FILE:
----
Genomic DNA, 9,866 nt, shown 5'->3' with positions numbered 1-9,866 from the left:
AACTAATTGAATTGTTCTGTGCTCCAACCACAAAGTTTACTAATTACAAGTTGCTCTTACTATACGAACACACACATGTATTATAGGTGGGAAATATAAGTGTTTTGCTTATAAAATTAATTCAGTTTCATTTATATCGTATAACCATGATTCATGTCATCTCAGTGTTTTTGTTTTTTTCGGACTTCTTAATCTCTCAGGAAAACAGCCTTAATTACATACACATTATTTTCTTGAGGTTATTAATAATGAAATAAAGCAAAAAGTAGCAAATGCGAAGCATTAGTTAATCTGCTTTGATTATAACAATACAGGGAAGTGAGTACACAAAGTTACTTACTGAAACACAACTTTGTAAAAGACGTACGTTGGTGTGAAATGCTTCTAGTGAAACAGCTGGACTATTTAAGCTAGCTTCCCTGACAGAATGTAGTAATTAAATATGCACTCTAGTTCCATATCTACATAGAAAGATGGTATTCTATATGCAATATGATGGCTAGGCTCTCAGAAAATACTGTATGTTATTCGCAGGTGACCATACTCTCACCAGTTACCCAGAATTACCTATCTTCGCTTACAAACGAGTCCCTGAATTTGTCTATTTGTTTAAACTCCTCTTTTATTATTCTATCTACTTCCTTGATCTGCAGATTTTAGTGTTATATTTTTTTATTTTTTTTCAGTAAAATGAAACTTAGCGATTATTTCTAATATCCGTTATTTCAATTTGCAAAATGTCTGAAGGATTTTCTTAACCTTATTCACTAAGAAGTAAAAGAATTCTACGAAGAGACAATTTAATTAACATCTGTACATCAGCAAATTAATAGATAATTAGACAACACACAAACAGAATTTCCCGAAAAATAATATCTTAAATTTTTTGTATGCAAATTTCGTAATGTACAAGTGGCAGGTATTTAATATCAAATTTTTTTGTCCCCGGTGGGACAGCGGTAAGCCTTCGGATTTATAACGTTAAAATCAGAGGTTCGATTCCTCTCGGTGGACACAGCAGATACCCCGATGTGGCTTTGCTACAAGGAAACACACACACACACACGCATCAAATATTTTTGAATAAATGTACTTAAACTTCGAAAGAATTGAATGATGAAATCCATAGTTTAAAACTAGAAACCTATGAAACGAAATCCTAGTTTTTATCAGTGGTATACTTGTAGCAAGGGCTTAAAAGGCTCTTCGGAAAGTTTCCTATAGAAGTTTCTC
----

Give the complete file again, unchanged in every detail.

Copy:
Genomic DNA, 9,866 nt, shown 5'->3' with positions numbered 1-9,866 from the left:
AACTAATTGAATTGTTCTGTGCTCCAACCACAAAGTTTACTAATTACAAGTTGCTCTTACTATACGAACACACACATGTATTATAGGTGGGAAATATAAGTGTTTTGCTTATAAAATTAATTCAGTTTCATTTATATCGTATAACCATGATTCATGTCATCTCAGTGTTTTTGTTTTTTTCGGACTTCTTAATCTCTCAGGAAAACAGCCTTAATTACATACACATTATTTTCTTGAGGTTATTAATAATGAAATAAAGCAAAAAGTAGCAAATGCGAAGCATTAGTTAATCTGCTTTGATTATAACAATACAGGGAAGTGAGTACACAAAGTTACTTACTGAAACACAACTTTGTAAAAGACGTACGTTGGTGTGAAATGCTTCTAGTGAAACAGCTGGACTATTTAAGCTAGCTTCCCTGACAGAATGTAGTAATTAAATATGCACTCTAGTTCCATATCTACATAGAAAGATGGTATTCTATATGCAATATGATGGCTAGGCTCTCAGAAAATACTGTATGTTATTCGCAGGTGACCATACTCTCACCAGTTACCCAGAATTACCTATCTTCGCTTACAAACGAGTCCCTGAATTTGTCTATTTGTTTAAACTCCTCTTTTATTATTCTATCTACTTCCTTGATCTGCAGATTTTAGTGTTATATTTTTTTATTTTTTTTCAGTAAAATGAAACTTAGCGATTATTTCTAATATCCGTTATTTCAATTTGCAAAATGTCTGAAGGATTTTCTTAACCTTATTCACTAAGAAGTAAAAGAATTCTACGAAGAGACAATTTAATTAACATCTGTACATCAGCAAATTAATAGATAATTAGACAACACACAAACAGAATTTCCCGAAAAATAATATCTTAAATTTTTTGTATGCAAATTTCGTAATGTACAAGTGGCAGGTATTTAATATCAAATTTTTTTGTCCCCGGTGGGACAGCGGTAAGCCTTCGGATTTATAACGTTAAAATCAGAGGTTCGATTCCTCTCGGTGGACACAGCAGATACCCCGATGTGGCTTTGCTACAAGGAAACACACACACACACACGCATCAAATATTTTTGAATAAATGTACTTAAACTTCGAAAGAATTGAATGATGAAATCCATAGTTTAAAACTAGAAACCTATGAAACGAAATCCTAGTTTTTATCAGTGGTATACTTGTAGCAAGGGCTTAAAAGGCTCTTCGGAAAGTTTCCTATAGAAGTTTCTC